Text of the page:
Just Do It...Just Jump!

Nike’s slogan is probably the finest way to live life. Just Do It.

The world famous swish sign has always been a part of my life, but it’s ironic how the symbol has changed meaning through the course of my life. Growing up, “Just Do It” meant obtaining the latest and greatest Nike apparel or shoe to sport in school and a better slogan may very well have been “Just Buy It.”

However, in the past several years, just doing something has played an integral theme in my life. Many times, our fears and inhibitions generate too many excuses to say “no.” In essence, opportunities are lost and this is where regrets are born;

What if something happens to me? What if she says no? It’s too expensive…I don’t have enough money. Maybe I will do it later…

Hey, it’s happened to everybody. It’s human nature to question and doubt ourselves. Growing up in a very traditional Asian family, conservatism was bred in my blood. Asians do not take risks. We don’t do something unless it’s been done before or if it generates money. To put it metaphorically, we take the safe road by buying that Honda Civic versus that newly designed and sexy Hyundai Elantra. Actually that makes no sense at all. But this is my blog so who cares.

But we still have this inherent uneasiness about us when confronted with risky decisions…so how can you fix this problem? What I find most effective is jumping off of things, in particular, planes and high bridges. It may sound stupid and foolish, but I guarantee it will certainly help you live a fuller life.

For example, I’ve always been afraid of heights (believe it or not), which is completely contradictory given my adventure-seeking desires. However, I’ve always wanted to either skydive or bungee jump and have chickened out several times. I would hype myself up thinking about the elation of having done such an adrenaline-pumping sport but the more I thought about it, the more scared I became and thus, it never materialized. Such fruitless and superfluous thinking has caused so much regret in my life that it pissed me off. Then some time in the past year, I just told myself

Fuck it. Just do it. You know you will regret it for the rest of your life.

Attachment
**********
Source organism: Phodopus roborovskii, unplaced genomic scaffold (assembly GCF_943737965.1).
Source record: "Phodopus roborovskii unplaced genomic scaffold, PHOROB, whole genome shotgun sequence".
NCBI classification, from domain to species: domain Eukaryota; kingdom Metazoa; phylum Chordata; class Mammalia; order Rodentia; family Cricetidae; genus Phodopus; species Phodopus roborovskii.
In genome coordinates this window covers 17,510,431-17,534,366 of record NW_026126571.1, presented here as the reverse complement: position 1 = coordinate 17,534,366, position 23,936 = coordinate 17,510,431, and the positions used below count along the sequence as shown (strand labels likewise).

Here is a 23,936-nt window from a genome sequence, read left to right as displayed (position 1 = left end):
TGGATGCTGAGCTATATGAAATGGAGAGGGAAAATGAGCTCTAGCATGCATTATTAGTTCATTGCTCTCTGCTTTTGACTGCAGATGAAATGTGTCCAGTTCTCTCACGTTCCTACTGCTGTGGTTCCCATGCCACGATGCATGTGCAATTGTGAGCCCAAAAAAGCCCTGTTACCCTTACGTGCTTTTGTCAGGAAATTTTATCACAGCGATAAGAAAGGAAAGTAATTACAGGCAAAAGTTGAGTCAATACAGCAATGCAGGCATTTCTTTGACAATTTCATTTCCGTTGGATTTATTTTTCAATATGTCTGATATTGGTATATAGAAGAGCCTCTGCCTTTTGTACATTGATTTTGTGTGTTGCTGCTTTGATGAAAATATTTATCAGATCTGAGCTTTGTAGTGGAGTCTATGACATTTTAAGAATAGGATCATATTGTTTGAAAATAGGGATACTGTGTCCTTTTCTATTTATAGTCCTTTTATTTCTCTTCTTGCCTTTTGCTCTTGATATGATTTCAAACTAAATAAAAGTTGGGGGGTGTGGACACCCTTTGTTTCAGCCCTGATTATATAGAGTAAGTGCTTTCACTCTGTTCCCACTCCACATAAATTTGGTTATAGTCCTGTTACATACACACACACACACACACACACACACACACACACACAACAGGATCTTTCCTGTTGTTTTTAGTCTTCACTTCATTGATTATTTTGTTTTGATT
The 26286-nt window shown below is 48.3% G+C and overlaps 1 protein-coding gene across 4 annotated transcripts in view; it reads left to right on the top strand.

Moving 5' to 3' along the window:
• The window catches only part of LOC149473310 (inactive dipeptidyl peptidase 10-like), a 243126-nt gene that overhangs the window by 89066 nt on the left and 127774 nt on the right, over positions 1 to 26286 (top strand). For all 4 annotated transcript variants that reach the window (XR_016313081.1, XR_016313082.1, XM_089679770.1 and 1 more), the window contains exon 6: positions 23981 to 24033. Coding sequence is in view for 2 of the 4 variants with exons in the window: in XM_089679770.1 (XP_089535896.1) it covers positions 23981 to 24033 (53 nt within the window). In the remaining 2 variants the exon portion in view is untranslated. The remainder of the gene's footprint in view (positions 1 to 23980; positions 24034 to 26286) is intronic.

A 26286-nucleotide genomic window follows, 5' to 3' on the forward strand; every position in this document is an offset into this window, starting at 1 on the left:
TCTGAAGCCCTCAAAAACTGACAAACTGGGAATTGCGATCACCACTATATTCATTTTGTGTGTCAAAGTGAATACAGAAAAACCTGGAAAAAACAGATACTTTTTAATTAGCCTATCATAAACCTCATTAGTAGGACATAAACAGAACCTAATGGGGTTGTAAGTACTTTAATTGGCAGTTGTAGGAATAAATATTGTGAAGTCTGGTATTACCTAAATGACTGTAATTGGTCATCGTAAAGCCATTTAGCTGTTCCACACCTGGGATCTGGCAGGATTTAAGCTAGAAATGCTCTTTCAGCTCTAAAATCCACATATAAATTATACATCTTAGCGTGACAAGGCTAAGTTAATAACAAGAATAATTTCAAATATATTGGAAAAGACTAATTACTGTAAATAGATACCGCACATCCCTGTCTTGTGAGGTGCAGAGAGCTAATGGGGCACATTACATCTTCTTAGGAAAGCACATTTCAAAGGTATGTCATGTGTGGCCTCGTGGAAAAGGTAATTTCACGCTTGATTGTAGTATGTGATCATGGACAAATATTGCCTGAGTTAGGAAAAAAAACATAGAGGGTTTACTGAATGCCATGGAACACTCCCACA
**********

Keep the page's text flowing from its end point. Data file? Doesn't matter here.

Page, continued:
— My Inner Devil

So I jumped out of an airplane into the Namibian desert. It was the most intense experience ever (especially on an empty stomach) to dive into the barren desert. To be honest, it was quite painless, as I really did not think about it until minutes before jumping. And even then, in my head, I kept repeating “Just do it” to the slow, rhythmic breaths of my chest.

So jumping out of an airplane conquered my fear of heights right? Wrong. South Africa has the highest commercial bridge bungee jump in the world (600ft+), and it seemed like most people I met on the road had done the jump…and loved it. Again, I hyped myself up but subconsciously psyched myself out of it thinking I’d do it another time with friends. I definitely have a weak bitch side, and it got the best of me. However, by fortune and fate, as I was prepared to leave towards Jeffreys Bay, I met the only other traveling Asian (Singapore) on the Baz Bus coincidentally named David, and he was going bungee jumping. I decided then and there to accept fate and spontaneously do the bungee jump with my twin.

In fact, the bungee jump place had a saying to inspire unsure guests that read something like,

A life full of memories or a life full of regrets?

I stepped onto the plank looking straight ahead into the open skies and mountain ranges, adjusted my GoPro, took a deep breath, and jumped into my fate. All anxieties were erased and worries about the past and future were non-existent as I leapt into nirvana. It was a sense of elation as I kept repeating to myself as I dangled in mid-air, “This is awesome! I can’t believe I did it!”

Some may view jumping out of a plane or off a bridge to be reserved solely for adventure seekers, but I think it has a deeper meaning than just generating spine-chilling thrills – for me, it meant conquering not just a fear of heights but ultimately, a fear of failure. The biggest fear was the anticipation and the nonsensical thinking. When you actually did it, it was a piece of cake and one of the most memorable experiences of my life.